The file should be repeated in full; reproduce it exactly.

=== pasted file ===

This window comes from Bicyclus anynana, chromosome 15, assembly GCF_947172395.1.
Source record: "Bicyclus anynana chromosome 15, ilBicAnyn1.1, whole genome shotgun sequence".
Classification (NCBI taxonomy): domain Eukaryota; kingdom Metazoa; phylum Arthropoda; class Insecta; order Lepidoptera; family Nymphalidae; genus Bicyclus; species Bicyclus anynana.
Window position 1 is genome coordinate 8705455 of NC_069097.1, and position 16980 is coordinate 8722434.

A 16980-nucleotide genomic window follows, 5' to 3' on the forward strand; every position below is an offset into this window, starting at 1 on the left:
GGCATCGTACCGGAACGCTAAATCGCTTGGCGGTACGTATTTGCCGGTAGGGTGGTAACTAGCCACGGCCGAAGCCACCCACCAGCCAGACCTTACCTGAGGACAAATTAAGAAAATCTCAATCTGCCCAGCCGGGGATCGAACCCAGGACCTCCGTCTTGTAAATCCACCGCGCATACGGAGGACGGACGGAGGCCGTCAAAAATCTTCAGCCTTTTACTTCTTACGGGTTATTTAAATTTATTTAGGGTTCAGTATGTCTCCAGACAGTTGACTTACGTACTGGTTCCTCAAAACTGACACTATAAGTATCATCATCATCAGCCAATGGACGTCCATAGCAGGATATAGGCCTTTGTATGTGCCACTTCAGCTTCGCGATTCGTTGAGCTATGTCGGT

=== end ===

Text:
This window comes from Bicyclus anynana, chromosome 15, assembly GCF_947172395.1.
Source record: "Bicyclus anynana chromosome 15, ilBicAnyn1.1, whole genome shotgun sequence".
Classification (NCBI taxonomy): domain Eukaryota; kingdom Metazoa; phylum Arthropoda; class Insecta; order Lepidoptera; family Nymphalidae; genus Bicyclus; species Bicyclus anynana.
Window position 1 is genome coordinate 8705455 of NC_069097.1, and position 16980 is coordinate 8722434.

A 16980-nucleotide genomic window follows, 5' to 3' on the forward strand; every position below is an offset into this window, starting at 1 on the left:
GGCATCGTACCGGAACGCTAAATCGCTTGGCGGTACGTATTTGCCGGTAGGGTGGTAACTAGCCACGGCCGAAGCCACCCACCAGCCAGACCTTACCTGAGGACAAATTAAGAAAATCTCAATCTGCCCAGCCGGGGATCGAACCCAGGACCTCCGTCTTGTAAATCCACCGCGCATACGGAGGACGGACGGAGGCCGTCAAAAATCTTCAGCCTTTTACTTCTTACGGGTTATTTAAATTTATTTAGGGTTCAGTATGTCTCCAGACAGTTGACTTACGTACTGGTTCCTCAAAACTGACACTATAAGTATCATCATCATCAGCCAATGGACGTCCATAGCAGGATATAGGCCTTTGTATGTGCCACTTCAGCTTCGCGATTCGTTGAGCTATGTCGGT